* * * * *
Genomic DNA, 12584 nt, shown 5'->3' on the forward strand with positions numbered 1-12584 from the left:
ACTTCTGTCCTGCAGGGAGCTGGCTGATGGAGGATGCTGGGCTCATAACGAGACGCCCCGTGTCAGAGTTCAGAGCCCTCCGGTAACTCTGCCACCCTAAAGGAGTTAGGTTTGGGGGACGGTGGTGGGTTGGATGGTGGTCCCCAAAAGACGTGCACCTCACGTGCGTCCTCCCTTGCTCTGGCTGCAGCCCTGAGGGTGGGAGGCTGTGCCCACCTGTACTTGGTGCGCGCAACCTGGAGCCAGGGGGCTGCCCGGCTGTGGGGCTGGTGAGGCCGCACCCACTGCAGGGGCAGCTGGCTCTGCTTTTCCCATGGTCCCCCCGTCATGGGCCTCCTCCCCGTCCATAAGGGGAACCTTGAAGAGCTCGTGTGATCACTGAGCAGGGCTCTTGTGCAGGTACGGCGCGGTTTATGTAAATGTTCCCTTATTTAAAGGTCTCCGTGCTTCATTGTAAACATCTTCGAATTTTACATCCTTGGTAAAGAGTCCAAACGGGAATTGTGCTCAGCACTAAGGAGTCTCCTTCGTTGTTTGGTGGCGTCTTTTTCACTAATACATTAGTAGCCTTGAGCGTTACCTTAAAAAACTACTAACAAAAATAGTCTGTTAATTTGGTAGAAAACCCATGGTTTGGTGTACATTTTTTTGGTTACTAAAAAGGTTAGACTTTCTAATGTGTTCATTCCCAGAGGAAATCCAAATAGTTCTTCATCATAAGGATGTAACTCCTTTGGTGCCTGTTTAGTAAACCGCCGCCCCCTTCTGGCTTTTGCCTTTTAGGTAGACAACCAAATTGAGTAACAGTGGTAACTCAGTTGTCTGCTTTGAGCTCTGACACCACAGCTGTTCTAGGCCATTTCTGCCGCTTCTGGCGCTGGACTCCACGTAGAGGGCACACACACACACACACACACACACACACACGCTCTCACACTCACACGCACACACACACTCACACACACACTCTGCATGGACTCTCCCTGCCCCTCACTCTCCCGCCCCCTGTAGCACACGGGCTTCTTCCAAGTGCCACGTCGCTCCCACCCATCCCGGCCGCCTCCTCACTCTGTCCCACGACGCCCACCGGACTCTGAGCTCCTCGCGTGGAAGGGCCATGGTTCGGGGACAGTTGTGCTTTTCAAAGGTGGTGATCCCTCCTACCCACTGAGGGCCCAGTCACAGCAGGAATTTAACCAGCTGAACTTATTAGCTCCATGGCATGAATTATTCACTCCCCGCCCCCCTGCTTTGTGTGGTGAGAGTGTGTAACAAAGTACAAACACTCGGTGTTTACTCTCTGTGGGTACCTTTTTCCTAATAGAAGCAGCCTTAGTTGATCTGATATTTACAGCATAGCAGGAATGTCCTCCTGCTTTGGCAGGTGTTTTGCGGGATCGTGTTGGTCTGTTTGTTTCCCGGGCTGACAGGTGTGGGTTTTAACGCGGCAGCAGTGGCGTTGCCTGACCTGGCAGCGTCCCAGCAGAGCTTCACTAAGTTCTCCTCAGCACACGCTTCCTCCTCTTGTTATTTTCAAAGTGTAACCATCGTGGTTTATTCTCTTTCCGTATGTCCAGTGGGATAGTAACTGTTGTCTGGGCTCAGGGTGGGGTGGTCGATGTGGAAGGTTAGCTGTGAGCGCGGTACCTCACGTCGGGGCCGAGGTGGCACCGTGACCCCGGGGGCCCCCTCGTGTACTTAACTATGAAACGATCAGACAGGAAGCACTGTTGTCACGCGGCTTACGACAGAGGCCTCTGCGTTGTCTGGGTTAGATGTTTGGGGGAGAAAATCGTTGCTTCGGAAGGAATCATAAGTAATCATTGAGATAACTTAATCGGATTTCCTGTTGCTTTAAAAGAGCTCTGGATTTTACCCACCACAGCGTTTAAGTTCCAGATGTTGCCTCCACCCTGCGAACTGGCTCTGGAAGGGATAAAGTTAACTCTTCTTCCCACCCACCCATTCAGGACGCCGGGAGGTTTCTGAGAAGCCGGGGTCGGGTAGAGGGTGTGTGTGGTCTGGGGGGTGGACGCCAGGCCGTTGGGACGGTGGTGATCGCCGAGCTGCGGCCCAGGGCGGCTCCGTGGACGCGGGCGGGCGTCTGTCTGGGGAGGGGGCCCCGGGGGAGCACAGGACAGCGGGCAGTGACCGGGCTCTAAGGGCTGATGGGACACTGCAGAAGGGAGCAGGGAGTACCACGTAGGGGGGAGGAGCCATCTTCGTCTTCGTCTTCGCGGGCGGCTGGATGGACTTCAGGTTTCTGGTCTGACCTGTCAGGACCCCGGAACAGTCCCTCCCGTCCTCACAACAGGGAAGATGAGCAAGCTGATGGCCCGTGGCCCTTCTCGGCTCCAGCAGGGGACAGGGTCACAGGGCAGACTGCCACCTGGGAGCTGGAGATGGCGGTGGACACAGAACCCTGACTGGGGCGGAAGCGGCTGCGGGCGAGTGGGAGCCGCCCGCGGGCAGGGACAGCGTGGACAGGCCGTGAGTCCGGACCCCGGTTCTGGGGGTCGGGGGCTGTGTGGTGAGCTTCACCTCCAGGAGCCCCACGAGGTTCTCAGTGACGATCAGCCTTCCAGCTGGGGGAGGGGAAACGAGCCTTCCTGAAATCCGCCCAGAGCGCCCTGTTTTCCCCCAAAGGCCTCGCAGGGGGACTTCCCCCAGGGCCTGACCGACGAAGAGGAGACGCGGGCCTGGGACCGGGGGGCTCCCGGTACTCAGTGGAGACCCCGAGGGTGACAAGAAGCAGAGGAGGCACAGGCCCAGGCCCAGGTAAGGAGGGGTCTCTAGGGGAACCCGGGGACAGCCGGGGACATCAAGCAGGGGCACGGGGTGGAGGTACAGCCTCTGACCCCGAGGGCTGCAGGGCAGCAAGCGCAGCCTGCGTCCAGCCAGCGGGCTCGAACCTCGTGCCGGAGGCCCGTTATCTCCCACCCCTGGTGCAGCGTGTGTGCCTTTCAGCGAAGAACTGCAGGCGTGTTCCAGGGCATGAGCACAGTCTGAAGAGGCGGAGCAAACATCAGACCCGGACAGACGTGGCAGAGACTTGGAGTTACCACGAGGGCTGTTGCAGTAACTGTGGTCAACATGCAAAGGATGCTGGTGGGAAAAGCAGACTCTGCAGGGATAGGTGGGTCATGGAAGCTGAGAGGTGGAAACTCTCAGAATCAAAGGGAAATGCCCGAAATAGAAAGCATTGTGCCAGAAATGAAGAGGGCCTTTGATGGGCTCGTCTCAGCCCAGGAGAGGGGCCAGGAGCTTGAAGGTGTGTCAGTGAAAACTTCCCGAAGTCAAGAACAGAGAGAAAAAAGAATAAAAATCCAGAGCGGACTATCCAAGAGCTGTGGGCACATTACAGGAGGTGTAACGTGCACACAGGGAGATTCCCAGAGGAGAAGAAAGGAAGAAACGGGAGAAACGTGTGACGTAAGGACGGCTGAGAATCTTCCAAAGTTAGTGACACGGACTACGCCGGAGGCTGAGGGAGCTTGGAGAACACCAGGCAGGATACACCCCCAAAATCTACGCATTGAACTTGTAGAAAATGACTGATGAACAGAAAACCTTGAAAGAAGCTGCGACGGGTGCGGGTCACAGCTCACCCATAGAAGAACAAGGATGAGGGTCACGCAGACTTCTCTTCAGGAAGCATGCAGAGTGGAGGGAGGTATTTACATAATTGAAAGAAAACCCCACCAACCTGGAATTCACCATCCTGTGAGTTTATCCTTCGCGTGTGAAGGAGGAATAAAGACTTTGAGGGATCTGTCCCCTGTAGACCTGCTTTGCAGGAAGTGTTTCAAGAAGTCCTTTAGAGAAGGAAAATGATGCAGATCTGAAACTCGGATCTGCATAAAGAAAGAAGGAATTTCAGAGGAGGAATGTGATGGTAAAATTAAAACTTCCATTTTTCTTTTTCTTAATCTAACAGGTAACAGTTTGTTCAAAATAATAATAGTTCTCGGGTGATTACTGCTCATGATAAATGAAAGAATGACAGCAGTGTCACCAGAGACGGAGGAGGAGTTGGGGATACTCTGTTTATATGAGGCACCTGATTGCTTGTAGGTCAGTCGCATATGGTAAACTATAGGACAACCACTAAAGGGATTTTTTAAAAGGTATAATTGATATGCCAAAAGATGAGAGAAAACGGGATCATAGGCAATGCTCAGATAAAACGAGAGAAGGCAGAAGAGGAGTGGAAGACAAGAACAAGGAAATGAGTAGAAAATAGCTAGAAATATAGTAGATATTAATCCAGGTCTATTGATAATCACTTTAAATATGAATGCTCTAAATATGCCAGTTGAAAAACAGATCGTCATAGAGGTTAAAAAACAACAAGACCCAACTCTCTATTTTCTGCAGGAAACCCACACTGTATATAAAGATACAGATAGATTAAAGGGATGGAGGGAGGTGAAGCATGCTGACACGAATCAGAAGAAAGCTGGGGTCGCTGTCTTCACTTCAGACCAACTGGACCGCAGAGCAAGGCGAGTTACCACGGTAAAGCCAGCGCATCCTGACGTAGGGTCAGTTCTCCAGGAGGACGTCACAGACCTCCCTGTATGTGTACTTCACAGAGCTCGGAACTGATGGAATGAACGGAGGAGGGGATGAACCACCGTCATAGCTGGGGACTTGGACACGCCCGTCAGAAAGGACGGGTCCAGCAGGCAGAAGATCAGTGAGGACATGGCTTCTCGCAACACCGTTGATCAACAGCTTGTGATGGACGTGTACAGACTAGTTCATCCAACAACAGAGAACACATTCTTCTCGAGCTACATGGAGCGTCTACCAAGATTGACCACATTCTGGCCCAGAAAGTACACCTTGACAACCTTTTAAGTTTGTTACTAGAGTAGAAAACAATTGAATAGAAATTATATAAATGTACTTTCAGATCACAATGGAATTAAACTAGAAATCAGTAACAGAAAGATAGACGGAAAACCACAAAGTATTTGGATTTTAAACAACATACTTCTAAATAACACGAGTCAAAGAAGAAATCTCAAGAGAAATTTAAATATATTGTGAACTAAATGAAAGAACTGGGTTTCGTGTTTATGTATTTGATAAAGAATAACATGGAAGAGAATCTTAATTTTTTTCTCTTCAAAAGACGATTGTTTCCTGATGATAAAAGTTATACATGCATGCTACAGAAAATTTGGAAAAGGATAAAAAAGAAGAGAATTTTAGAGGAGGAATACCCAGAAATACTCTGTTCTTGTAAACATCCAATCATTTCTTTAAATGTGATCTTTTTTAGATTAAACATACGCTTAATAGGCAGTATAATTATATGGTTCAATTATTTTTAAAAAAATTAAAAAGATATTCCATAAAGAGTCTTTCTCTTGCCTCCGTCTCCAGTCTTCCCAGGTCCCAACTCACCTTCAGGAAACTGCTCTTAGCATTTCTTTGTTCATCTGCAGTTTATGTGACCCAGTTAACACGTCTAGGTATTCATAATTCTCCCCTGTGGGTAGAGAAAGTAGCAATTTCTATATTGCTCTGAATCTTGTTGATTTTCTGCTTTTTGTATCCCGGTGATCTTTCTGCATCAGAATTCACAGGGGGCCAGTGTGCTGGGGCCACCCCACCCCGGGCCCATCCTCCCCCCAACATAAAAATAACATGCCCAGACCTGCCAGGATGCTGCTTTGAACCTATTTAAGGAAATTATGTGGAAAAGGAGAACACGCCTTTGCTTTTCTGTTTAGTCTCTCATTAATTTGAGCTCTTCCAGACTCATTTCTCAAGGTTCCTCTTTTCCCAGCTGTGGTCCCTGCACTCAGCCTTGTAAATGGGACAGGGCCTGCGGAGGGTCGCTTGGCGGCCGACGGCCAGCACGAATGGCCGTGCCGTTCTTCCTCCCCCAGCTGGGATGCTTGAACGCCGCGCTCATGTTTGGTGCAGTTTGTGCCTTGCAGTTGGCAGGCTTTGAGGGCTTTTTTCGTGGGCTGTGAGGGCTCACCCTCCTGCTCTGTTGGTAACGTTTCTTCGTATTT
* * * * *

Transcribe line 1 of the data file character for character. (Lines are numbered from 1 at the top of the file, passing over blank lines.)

Genomic DNA, 12584 nt, shown 5'->3' on the forward strand with positions numbered 1-12584 from the left: